the lavin weekly | September 21, 2017

The Lavin Weekly: Instagram’s Hate Filter, Cracks in the Administration, A First for Marvel, & a New Innovator in Residence

In this edition of The Lavin Weekly, Nicholas Thompson explores the ethics of Instagram’s hate speech filter; Matt Taibbi questions the president’s sanity (for real this time); the latest issue of Gabby Rivera’s America is out just in time for Hispanic Heritage Month; and Jer Thorp is the 2017 Library of Congress Innovator in Residence.

1. “Humans are boiling stews of biases and contradictions, and computers don’t have emotions.”

The CEO of Instagram has rolled out a filter that protects users from hate speech and negative comments. Nicholas Thompson, editor-in-chief at Wired magazine, questions the ethics of such an algorithm on CBS News and in his Wired feature: “what happens if genuine arguments and thoughtful criticism start to appear less frequently?”  


2. “Can a country be declared unfit?”

Matt Taibbi visited Trump’s campaign rally in Pheonix. “Is this man losing his mind?” he asks in Rolling Stone this week. “Even his followers are starting to look sideways at one another…we’ve never had a chief executive who barked at the moon or saw ghosts—at least, not one who was so public about it.” These cracks in the veneer are disturbing to every American, says Taibbi. Because “now, the mask of respectability is gone…[our] sickness is showing.”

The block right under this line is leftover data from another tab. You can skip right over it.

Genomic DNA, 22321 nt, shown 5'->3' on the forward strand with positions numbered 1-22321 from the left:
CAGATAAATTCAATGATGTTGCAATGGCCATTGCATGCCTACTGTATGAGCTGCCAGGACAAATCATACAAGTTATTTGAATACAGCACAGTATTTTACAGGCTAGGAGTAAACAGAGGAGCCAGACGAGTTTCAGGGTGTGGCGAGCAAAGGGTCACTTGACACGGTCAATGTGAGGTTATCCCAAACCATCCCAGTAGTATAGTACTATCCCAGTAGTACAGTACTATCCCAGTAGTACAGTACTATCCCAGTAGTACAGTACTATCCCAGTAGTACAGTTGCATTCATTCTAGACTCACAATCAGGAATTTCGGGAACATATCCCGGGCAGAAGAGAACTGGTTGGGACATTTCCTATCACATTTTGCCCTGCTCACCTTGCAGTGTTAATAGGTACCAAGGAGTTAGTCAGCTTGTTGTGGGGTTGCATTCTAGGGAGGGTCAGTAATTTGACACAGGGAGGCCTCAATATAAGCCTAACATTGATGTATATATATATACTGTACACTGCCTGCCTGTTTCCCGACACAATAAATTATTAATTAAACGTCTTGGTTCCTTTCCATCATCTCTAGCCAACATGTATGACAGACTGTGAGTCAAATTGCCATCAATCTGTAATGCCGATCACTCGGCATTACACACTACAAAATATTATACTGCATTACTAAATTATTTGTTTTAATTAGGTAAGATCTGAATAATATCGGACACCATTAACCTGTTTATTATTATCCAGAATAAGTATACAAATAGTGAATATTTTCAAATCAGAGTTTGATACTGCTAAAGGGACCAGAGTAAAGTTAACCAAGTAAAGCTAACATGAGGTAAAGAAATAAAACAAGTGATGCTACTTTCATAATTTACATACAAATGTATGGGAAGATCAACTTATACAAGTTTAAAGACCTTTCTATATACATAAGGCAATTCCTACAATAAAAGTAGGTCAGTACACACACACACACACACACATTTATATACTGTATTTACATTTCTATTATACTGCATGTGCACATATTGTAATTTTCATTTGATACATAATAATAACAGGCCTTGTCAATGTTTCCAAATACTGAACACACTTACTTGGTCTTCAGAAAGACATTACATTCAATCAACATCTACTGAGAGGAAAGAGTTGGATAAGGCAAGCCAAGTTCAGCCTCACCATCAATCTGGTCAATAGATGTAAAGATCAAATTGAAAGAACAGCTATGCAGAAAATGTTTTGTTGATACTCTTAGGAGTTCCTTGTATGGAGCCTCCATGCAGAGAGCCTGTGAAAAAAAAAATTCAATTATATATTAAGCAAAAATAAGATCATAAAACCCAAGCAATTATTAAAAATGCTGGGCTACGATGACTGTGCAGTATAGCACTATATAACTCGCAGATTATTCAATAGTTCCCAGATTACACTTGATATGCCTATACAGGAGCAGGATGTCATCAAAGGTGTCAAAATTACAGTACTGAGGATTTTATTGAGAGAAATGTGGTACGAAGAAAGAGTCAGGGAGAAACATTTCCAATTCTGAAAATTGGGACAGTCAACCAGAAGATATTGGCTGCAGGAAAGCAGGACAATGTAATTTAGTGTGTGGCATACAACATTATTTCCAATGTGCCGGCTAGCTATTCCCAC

3. “I realized I could build worlds where...I had a right to exist.”

“I get to infuse into [America] my lived experiences of being a brown human in the world; what’s funny to me, what’s exciting to me, what my love relationships are like, I can share that.” Gabby Rivera is the outspoken creative force behind America Chavez: Marvel’s first queer, Latinx superhero that’s catching buzz and praise from the likes of The New York Times, CNN, Washington Post, NPR and Vogue. Issue #7 is out now.  


4. “As the Library of Congress is a fundamentally public institution, I’m going to make my time there as Innovator in Residence as public as I can.”

Jer Thorp’s work is about making sense of data: giving it meaning, context, narrative; turning it into art so it becomes truly visible to the people who it represents. Starting this week, he will begin his run as the 2017 Library of Congress Innovator-in-Residence. For the next six months he’ll be “exploring the Library’s digital collections and creating an art piece that will be displayed in the Library’s public spaces.” 


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